Why are reservations in India not fair

The caste system

When it comes to the complex social structure of India, we always use the term “box” as a matter of course. This designation goes back to the Portuguese word for “pure / chaste” (= casto), with which the Portuguese merchants referred to the prohibition of marriage between members of different social groups in order to distinguish themselves from one another. However, the means and causes of divisions within Indian society are far more complex. To this day, they determine the living and economic conditions of millions.

India, for example, with its ancient civilization, is the cradle of four great religions: Hinduism, Buddhism, Jainism and Sikhism. Today a little more than 80% of the population belong to Hinduism, with around 13% Muslims make up the second largest group of the population. Christians, Sikhs, Buddhists, Jains and Parsees also make up larger communities; the small Jewish community of the billion-dollar state was for a long time the only one in the world that was not persecuted.

The Indian caste system is originally a social structure among Hindus who believe that every person is born into a certain social group. The central category for the groups is ritual purity. The myth says that four groups of people, so-called Varnas, emerged from the primordial man Purusha: The Brahmins sprang from his mouth - they are the priests and scholars to this day. Out of the shoulder became the Kshatriya - to which warriors and officials are counted. According to the myth, Purusha's thigh was the origin of the Vaishya - today traders, merchants, artisans and farmers. From the sole of his foot emerged the members of the lowest caste, Shudra: servants as well as servants and farm laborers. Inferior to the Shudras are the “casteless”, people who do not belong to any of these four Varnas and are considered unclean. This group of millions of people includes not only Hindus but also members of other religious communities. They are reserved for what is generally considered to be dirty activities and begging. Because their touch, or even just contact with them, is supposed to pollute those who touch them, they are also called “untouchables”.

Characteristic for each caste is on the one hand a hereditary division of labor, the sons take over the occupations of the fathers. Furthermore, one differentiates oneself from members of other castes in that one does not eat with them (or only under certain conditions) and that marriage is forbidden. The most extreme separation is that of the brahmins, who are considered particularly pure, from the untouchables, who are considered impure. In the middle castes, on the other hand, there are always marriages and land gain, gain in irrigation options or a changed political situation all contribute to ascents and descents.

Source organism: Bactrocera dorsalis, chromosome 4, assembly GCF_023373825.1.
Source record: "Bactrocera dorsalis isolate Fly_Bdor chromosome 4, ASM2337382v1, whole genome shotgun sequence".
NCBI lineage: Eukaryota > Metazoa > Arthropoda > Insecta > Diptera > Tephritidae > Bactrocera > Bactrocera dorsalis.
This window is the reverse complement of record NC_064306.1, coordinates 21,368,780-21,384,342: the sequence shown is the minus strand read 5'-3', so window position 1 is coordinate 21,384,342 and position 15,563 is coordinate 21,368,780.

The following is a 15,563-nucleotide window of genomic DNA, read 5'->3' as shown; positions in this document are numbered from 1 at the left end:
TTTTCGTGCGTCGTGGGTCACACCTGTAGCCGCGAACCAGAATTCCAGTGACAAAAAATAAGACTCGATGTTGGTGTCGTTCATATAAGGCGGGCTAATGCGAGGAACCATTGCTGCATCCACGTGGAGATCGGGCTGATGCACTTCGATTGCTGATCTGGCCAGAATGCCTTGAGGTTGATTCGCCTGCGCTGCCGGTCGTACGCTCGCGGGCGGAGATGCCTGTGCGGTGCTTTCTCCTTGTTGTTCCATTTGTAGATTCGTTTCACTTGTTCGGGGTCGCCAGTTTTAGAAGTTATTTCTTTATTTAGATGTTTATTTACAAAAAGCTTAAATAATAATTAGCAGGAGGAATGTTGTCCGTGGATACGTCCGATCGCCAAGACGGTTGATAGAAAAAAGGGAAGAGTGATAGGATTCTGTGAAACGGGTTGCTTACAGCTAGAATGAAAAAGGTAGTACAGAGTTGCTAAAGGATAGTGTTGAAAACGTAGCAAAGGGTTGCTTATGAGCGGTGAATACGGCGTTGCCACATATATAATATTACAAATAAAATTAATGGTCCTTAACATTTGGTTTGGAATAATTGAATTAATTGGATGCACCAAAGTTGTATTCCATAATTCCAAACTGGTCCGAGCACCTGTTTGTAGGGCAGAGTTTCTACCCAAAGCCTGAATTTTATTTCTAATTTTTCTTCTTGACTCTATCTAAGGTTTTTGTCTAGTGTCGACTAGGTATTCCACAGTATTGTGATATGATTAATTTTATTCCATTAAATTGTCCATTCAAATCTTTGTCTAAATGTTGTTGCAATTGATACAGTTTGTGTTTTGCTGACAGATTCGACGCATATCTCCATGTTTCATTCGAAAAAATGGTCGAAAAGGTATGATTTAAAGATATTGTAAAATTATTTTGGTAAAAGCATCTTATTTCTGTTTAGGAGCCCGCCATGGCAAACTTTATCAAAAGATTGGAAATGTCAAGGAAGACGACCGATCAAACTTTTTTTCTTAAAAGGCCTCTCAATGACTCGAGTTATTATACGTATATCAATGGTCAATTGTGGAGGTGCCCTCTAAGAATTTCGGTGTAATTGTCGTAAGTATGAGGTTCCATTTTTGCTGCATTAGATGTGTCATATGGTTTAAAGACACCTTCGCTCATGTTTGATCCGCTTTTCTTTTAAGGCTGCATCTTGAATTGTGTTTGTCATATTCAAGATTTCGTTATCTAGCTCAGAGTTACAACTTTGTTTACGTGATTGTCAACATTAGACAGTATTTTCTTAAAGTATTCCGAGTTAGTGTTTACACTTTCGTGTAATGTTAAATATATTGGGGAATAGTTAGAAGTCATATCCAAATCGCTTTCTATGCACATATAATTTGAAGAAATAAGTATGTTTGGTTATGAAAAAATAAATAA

In addition to the Hindu Varnas, Indian society is divided into various "Jatis". This term can be translated as “genus” or “root” and is generally used to classify different units. In relation to Indian society, denotes the different social groups that are delimited from one another in different ways. While the system of Varnas is the same throughout India, Jatis differ from region to region according to their name, number, and the myths surrounding them. Since the members of different Jatis are usually assigned to one of the four Varnas, the two systems are nevertheless closely linked.

The caste system shapes the entire Indian society, but regionally in very different ways. A cross-caste middle class is slowly emerging in the cities, not least because more and more professions are emerging that cannot be classified in the traditional Varnas or even inherited. The practice of completely separating the “untouchables” from caste members can hardly be maintained here either. In the countryside, on the other hand, the structures tend to be stricter and more traditional.

Despite all the changes, the “untouchables” are still denied the opportunity to participate in society and to advance. They are the largest group among the extremely poor and illiterate. Contrary to Indian law, they are excluded from religious services, such as rituals and ceremonies, and are often not even allowed to enter the temples. Accordingly, they who call themselves “Dalit”, the oppressed, have their own hairdressers, priests, etc. who offer the necessary services. The Dalit thus form a sub-caste system from which people are also excluded.

The Dalit share the status of being without social standing with another group of the population outside the caste system, the Adivasi. This term encompasses the millions of people who, as descendants of the Indian natives, live in other structures, some as nomads. Although in some parts of the country they are in the majority, they are usually economically exploited and oppressed by the so-called “caste Indians”.

According to the Indian constitution and the legal situation, all people are to be regarded as the same. And the so-called reservation policy, according to which jobs and training places are reserved for casteless people in universities, parliaments and all other areas of public life, is intended to help overcome caste barriers. But India experts point out that it is not state organizations that determine the coexistence of society but structures such as clan, family and caste.